Take five seconds to think of all the most interesting women in history with a mystery attached to them. If you know your history, or your famous women, you might think of Emilia Erhart, Mata Hari, Joan of Arc, or any number of incredible women who lived lives that left unanswered questions. Allow us to introduce another woman and mystery to you, gentle reader: Neferneferuaten Nefertiti (better known as Nefertiti), who may or may not have been one of the most powerful, and mysterious, female pharaohs in history.
A beauty in her own right, this bust of Nefertiti is known around the world!
Normally we tell you about the early history of this incredible woman, but unfortunately, we cannot. Why? Because nobody knows for sure. Almost nothing is known about Nefertiti before her marriage to her husband Akhenaten. (1) Where she was born, who her parents were, or even the exact date of her marriage to the Pharoah is all up to debate. (1) We can piece together some things. Nefertiti had many titles, like one does when you become a ruler of Ancient Egypt, but a title that she distinctly lacks is "King's Daughter" or "King's Sister". (2) Because of this, it is speculated that Nefertiti wasn't even a member of the royal family! It is possible that she was a foreign woman who married into this ancient dynasty. (2)
We may not know what she did before she married the Pharoah but we do know that she was a powerhouse at his side. Akhenaten was a Pharoah with a particular vision: that there was only one god, his name was Aten, and everybody should worship him. (3) His reign saw the capital city relocated to Akhetaten (modern-day Amarna), and the flourishing of the wealthiest period of ancient Egyptian history. (4)
Early depictions show Nefertiti operating in a supporting role for her husband. (5) She embraced his religion with apparent enthusiasm and bore him six daughters (one of whom would go on to marry King Tutankhamun!). (6) As time progressed, Nefertiti begins to elevate to a co-regent, holding equal power with her husband. (7) Reliefs show her riding a chariot into battle, smiting Egypt's enemies, and even worshipping Aten like only a Pharoah would! (7) Unfortunately, Akhenhaten's reign was short-lived, coming to a close 16 years after he had ascended to the throne. (3)
This relief shows Nefertiti and her family, and also displays a unique shift in artistic style during the reign of her and her husband
Here is where things get a bit mysterious. After Akhenaten's death, a female Pharoah known as Ankhkheperure Neferneferuaten took power for two years. (8) Sounds a little familiar, doesn't it? Akhenaten translated to "Effective for the Aten", and the pharaoh Neferneferuaten went by the epithet Akhet-en-hyes which translates to "Effective for her husband". (8) There's still a lot of uncertainty about the exact nature of who this new pharaoh was, due to a lack of historical evidence. Neferneferuaten's short rule was rapidly followed by (or overlapped with, there is room for speculation here) Smenkare, and then equally as quickly followed by Tutankhamun. (9) Additionally, later pharaohs attempted to remove Akhenaten and Nefertiti from thence of history, by destroying monuments and repurposing them for other uses. (10) The overall result was a span of time that offers many questions, but little data to provide answers.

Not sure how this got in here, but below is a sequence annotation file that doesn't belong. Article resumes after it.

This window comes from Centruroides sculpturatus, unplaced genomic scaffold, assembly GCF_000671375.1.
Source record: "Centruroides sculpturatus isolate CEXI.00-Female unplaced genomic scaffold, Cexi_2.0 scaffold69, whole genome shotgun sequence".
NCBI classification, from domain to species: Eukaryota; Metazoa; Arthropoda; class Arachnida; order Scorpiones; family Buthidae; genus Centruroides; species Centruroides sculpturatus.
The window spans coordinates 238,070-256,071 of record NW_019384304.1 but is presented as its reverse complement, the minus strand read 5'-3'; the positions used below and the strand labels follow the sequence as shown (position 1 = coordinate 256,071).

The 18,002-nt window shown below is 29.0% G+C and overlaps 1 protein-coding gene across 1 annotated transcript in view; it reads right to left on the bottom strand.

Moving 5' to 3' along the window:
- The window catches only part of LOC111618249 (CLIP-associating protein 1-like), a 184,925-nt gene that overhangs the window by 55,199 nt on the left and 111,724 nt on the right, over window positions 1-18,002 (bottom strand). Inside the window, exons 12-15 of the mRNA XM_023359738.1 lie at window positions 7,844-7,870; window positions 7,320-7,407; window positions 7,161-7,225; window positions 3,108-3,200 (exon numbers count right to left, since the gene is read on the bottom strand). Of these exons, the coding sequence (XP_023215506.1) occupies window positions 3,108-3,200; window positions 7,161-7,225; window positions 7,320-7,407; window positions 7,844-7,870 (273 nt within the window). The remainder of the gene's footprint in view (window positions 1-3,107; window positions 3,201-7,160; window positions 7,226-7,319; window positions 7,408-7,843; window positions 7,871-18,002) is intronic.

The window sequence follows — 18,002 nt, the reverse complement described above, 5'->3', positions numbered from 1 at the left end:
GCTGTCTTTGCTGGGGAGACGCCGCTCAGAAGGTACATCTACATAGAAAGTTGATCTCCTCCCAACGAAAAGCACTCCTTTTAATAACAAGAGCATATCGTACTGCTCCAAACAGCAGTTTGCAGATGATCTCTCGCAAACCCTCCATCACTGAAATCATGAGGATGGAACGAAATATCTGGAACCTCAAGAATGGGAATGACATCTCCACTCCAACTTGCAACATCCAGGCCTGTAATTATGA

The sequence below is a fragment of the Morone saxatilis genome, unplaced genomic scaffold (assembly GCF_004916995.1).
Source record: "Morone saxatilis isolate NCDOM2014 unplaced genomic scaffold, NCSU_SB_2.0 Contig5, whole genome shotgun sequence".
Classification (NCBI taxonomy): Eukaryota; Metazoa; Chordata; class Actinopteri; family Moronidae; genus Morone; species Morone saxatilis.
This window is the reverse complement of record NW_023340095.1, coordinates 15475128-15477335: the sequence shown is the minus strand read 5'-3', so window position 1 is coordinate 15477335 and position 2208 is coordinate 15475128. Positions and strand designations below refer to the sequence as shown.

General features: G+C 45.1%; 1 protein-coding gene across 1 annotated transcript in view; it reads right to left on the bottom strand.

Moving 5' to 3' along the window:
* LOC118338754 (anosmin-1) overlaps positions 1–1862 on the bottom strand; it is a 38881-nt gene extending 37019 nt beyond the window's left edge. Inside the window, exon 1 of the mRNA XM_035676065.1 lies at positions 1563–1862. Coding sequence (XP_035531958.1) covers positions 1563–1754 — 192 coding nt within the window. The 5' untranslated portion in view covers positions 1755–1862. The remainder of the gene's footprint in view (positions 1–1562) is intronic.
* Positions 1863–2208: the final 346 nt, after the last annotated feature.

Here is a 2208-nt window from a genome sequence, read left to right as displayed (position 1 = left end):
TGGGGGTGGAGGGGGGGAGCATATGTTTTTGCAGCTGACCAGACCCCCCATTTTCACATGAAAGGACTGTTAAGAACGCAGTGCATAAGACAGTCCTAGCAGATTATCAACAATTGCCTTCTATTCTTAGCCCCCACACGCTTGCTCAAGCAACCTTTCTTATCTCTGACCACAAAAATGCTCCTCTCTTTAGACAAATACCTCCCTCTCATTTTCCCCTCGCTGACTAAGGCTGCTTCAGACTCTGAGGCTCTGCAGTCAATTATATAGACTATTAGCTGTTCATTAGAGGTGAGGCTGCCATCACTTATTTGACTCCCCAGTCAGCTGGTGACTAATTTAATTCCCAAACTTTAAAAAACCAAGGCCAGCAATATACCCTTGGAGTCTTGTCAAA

Our flagship product line, The Jewel of the Nile, pays homage to four female rulers from ancient Egypt, including Nefertiti (which you can check out HERE). With a nod to her name ("The Beautiful Woman Has Come") (1), the highlight ingredients chosen are ones that were widely available and widely used at the time of Nefertiti's reign (either medicinally or culinarily), as well as ones that have long been used both for beauty and sensuality. Happily, we don't have to import all of our highlight ingredients all the way from Egypt- in fact, most of them are sourced very close to home
Avena sativa - Oats : Morganics Family Farm (Hillsborough Township, NJ)
Cinnamomum cassia - Cinnamon: Indonesia (Cinnamon is unable to grow in the NE United States)
Foeniculum vulgare - Fennel : The ferals (Bucks County, PA)
Linum usitaissimum - Flax : The Ferals (Bucks County, PA)
Prunus amygalus dulcis - Sweet Almond : Spain (Almonds are unable to grow in NE United States)
Rosa damascena - Rose : flowers (India - we are currently growing our rose patch!)/ hips (The Ferals; Bucks County, PA)
colored with rose hips and rose clay; scented with jammy Morrocan rose, sweet cinnamon leaf, and fresh fennel seed!
There is one particularly lovely ingredient that may not be thought of as iconically Egyptian, but has a long history of use in the region, both in historical and modern times- rose! Revered for their beauty and aphrodisiac scent, roses are more than just pretty flowers. Be sure to stop by on Wednesday to meet the stunning and popular flower of love, the Rose!
A LITTLE BIT OF LIGHT READING
Nefertiti. (2023, February 14). In Wikipedia. https://en.wikipedia.org/wiki/Nefertiti
Dodson, A., & Hilton, D. (2004). The Complete Royal Families of Ancient Egypt [Print]. Thames & Hudson.
Akhenaten. (2023, February 15). In Wikipedia. https://en.wikipedia.org/wiki/Akhenaten
De La Bédoyère, G. (2023). Pharaohs of the Sun: The Rise and Fall of Tutankhamun’s Dynasty. Simon and Schuster.
Tyldesley, J. A. (1998). Nefertiti: Egypt’s Sun Queen. Viking Adult.
Dodson, A. (2009). Amarna Sunset: Nefertiti, Tutankhamun, Ay, Horemheb, and the Egyptian Counter-reformation. Oxford University Press.
Redford, D. B. (1987). Akhenaten, the Heretic King. Princeton, N.J. : Princeton University Press.
Neferneferuaten. (2023, January 25). In Wikipedia. https://en.wikipedia.org/wiki/Neferneferuaten
Smenkhkare. (2023, February 13). In Wikipedia. https://en.wikipedia.org/wiki/Smenkhkare
Hoffmeier, J. K. (2015). Akhenaten and the Origins of Monotheism. Oxford University Press, USA.